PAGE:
Alliance One says that this is not a new initiative but one it has been involved in for quite a few years.
“In Malawi, we have introduced growers to a variety of new-to-them crops, including groundnuts, maize and soya, and provided the agronomic expertise to enable them to successfully bring those products to market,” said Moura.
“In Brazil, we have partnered with Bayer Crop Science to provide quality maize seeds and agronomic support to smallholder tobacco farmers. Approximately 75 percent of our contracted Brazilian farmer base produces maize along with tobacco. By providing them with high-quality agronomic maize packages, we are helping them improve the quality and yield of the maize crop. We implemented a pilot project in Brazil during the 2020 growing season with 2,300 farmers and found that farmers appreciated the support and guidance we provided. As a result, we will implement this project across the country’s entire base of farmers in the 2021 season.
“By providing the necessary support to enhance the crops that they are already growing, we are providing our contracted farmers with the tools they need to diversify their income and create an additional food source. In addition, crop diversification is becoming increasingly important as extreme weather patterns impact crop production. We are excited about the potential for this project and the potential for AOI to scale it at a global level in the future.”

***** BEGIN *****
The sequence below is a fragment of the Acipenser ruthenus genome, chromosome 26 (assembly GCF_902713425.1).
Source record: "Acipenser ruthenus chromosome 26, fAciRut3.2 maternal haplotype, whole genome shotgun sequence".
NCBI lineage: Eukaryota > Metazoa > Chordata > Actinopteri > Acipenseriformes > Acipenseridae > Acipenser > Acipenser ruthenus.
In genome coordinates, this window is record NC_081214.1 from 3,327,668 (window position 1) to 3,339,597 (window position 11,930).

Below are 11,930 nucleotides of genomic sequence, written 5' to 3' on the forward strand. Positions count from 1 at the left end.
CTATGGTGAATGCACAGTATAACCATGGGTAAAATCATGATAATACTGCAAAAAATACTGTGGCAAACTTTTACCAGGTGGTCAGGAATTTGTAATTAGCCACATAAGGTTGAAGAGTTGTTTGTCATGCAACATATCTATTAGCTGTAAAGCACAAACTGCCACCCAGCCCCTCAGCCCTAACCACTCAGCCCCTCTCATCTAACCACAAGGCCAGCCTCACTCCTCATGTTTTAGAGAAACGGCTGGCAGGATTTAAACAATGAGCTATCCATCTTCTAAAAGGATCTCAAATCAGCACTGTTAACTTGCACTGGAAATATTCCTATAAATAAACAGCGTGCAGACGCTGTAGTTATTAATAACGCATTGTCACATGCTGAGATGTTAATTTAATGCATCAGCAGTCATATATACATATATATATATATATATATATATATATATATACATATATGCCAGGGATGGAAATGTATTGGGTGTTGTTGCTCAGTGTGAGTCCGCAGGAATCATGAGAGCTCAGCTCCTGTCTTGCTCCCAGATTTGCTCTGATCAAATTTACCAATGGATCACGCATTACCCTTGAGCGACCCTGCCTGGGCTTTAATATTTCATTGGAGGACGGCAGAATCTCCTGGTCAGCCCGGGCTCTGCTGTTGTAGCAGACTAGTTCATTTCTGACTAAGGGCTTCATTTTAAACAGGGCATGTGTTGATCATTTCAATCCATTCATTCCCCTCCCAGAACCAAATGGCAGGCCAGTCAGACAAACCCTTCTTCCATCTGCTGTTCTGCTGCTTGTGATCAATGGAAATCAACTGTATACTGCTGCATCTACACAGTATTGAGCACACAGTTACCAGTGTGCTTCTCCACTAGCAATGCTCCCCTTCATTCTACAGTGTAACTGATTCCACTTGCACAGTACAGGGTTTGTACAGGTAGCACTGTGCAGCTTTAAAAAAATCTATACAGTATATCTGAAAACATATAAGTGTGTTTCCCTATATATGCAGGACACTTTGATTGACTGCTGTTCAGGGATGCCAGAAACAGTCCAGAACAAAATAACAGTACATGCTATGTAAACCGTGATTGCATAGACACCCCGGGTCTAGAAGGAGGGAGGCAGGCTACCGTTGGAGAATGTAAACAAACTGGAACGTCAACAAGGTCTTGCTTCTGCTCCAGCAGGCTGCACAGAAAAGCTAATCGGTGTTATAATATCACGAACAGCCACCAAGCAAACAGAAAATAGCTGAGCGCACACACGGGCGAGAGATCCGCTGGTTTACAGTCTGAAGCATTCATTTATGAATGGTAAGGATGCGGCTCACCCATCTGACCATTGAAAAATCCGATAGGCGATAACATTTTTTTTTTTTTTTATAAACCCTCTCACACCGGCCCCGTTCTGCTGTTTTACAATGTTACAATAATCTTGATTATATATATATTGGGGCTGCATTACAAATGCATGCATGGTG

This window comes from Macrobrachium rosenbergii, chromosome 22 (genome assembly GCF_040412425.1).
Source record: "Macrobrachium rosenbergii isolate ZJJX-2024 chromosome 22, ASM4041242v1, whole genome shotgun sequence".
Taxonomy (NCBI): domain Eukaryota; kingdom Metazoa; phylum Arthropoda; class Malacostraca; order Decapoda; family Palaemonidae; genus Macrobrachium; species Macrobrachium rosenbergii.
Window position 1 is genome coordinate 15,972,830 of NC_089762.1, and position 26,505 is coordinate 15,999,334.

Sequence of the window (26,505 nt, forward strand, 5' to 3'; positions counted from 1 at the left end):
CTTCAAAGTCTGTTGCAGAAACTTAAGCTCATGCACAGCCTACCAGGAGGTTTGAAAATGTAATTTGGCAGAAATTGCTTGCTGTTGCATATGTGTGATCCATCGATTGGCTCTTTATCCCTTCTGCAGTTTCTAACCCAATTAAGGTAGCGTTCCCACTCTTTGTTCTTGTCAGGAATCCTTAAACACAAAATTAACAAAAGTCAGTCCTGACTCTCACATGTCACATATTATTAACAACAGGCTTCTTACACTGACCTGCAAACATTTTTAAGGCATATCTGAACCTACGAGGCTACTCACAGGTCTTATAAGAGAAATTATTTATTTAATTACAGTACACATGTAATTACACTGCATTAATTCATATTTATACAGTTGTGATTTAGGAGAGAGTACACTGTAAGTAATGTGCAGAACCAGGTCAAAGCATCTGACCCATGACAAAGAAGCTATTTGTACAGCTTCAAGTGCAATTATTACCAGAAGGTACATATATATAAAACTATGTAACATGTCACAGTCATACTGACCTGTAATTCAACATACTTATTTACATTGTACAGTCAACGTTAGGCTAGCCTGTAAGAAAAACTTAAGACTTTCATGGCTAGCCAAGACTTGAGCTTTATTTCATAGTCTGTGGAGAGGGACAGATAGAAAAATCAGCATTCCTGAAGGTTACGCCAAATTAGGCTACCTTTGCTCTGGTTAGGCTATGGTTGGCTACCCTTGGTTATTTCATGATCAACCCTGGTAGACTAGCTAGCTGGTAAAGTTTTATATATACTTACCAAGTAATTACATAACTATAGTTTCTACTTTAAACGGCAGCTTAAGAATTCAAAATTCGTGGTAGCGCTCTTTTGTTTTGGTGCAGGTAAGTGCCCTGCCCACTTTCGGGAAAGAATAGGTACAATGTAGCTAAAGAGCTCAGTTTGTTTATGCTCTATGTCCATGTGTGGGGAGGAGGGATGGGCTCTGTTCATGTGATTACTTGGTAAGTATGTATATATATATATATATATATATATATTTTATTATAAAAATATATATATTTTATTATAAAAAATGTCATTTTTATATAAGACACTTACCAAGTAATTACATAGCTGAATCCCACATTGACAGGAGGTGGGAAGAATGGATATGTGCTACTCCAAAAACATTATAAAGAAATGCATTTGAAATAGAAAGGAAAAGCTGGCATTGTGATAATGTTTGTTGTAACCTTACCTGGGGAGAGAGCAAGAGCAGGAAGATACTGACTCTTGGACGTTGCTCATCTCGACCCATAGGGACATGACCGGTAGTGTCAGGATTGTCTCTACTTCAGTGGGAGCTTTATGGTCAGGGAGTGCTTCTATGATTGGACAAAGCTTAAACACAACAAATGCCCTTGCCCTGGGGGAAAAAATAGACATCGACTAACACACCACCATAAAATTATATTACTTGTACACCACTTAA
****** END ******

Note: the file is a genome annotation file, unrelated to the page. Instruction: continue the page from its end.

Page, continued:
Pandemic Exit Strategy
Finally, it is impossible these days to ignore the pandemic, and nowhere is this more so than in the case of a company with a global presence. At any one time, some of these countries are going to be suffering another wave of infections and hospitalization; some are going to be in lockdown while others are going to be entering or leaving lockdown, and some are going to have achieved high levels of vaccinations while others will not have done so.
“At Alliance One, we have taken immense steps to protect the health and wellness of our employees, and we are continuously adjusting our plans as we respond to the evolution of the virus and its impact on our operations,” said Strohschoen. “Some of the many actions we have taken include changing shift size and keeping employees working in the same ‘pods,’ adjusting work hours, requiring employees to wear face masks and socially distance, implementing work-from-home procedures and better enabling remote work through technology. … We also worked with farmers throughout the world to provide PPE and offer guidance on how to adjust ways of working to keep farmworkers safe.
“At the same time, we implemented these measures so that we could minimize the spread of Covid within the operations and enable the operations to continue running. We had to make sure we could keep buying, processing and shipping tobacco so that we could meet customer requirements … Operationally, we have accelerated some of our internal processes to enable us to ship more efficiently and provide additional time to allow for longer logistical processes.”